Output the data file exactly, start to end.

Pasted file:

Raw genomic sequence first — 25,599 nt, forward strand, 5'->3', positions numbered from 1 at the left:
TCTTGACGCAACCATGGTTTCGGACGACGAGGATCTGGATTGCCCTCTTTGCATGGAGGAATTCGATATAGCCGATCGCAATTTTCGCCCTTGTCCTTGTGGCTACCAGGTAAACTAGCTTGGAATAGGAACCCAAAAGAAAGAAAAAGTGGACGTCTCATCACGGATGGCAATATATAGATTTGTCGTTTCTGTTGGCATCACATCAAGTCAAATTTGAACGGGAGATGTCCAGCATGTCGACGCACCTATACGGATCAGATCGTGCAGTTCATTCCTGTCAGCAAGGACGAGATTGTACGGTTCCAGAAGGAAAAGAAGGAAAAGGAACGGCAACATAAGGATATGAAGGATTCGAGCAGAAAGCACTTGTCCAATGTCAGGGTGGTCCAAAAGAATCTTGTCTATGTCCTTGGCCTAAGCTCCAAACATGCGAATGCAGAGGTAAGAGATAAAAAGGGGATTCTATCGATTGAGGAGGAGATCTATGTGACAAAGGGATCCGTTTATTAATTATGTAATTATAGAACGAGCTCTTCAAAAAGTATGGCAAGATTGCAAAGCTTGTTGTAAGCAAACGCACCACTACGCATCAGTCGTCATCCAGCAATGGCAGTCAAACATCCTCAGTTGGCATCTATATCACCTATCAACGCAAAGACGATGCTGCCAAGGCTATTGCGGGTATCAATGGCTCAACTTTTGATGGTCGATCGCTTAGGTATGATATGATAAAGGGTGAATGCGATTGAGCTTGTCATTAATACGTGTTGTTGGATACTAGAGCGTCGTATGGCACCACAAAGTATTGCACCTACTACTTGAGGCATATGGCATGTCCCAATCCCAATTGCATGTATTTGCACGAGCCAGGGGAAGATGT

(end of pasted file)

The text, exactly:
Raw genomic sequence first — 25,599 nt, forward strand, 5'->3', positions numbered from 1 at the left:
TCTTGACGCAACCATGGTTTCGGACGACGAGGATCTGGATTGCCCTCTTTGCATGGAGGAATTCGATATAGCCGATCGCAATTTTCGCCCTTGTCCTTGTGGCTACCAGGTAAACTAGCTTGGAATAGGAACCCAAAAGAAAGAAAAAGTGGACGTCTCATCACGGATGGCAATATATAGATTTGTCGTTTCTGTTGGCATCACATCAAGTCAAATTTGAACGGGAGATGTCCAGCATGTCGACGCACCTATACGGATCAGATCGTGCAGTTCATTCCTGTCAGCAAGGACGAGATTGTACGGTTCCAGAAGGAAAAGAAGGAAAAGGAACGGCAACATAAGGATATGAAGGATTCGAGCAGAAAGCACTTGTCCAATGTCAGGGTGGTCCAAAAGAATCTTGTCTATGTCCTTGGCCTAAGCTCCAAACATGCGAATGCAGAGGTAAGAGATAAAAAGGGGATTCTATCGATTGAGGAGGAGATCTATGTGACAAAGGGATCCGTTTATTAATTATGTAATTATAGAACGAGCTCTTCAAAAAGTATGGCAAGATTGCAAAGCTTGTTGTAAGCAAACGCACCACTACGCATCAGTCGTCATCCAGCAATGGCAGTCAAACATCCTCAGTTGGCATCTATATCACCTATCAACGCAAAGACGATGCTGCCAAGGCTATTGCGGGTATCAATGGCTCAACTTTTGATGGTCGATCGCTTAGGTATGATATGATAAAGGGTGAATGCGATTGAGCTTGTCATTAATACGTGTTGTTGGATACTAGAGCGTCGTATGGCACCACAAAGTATTGCACCTACTACTTGAGGCATATGGCATGTCCCAATCCCAATTGCATGTATTTGCACGAGCCAGGGGAAGATGT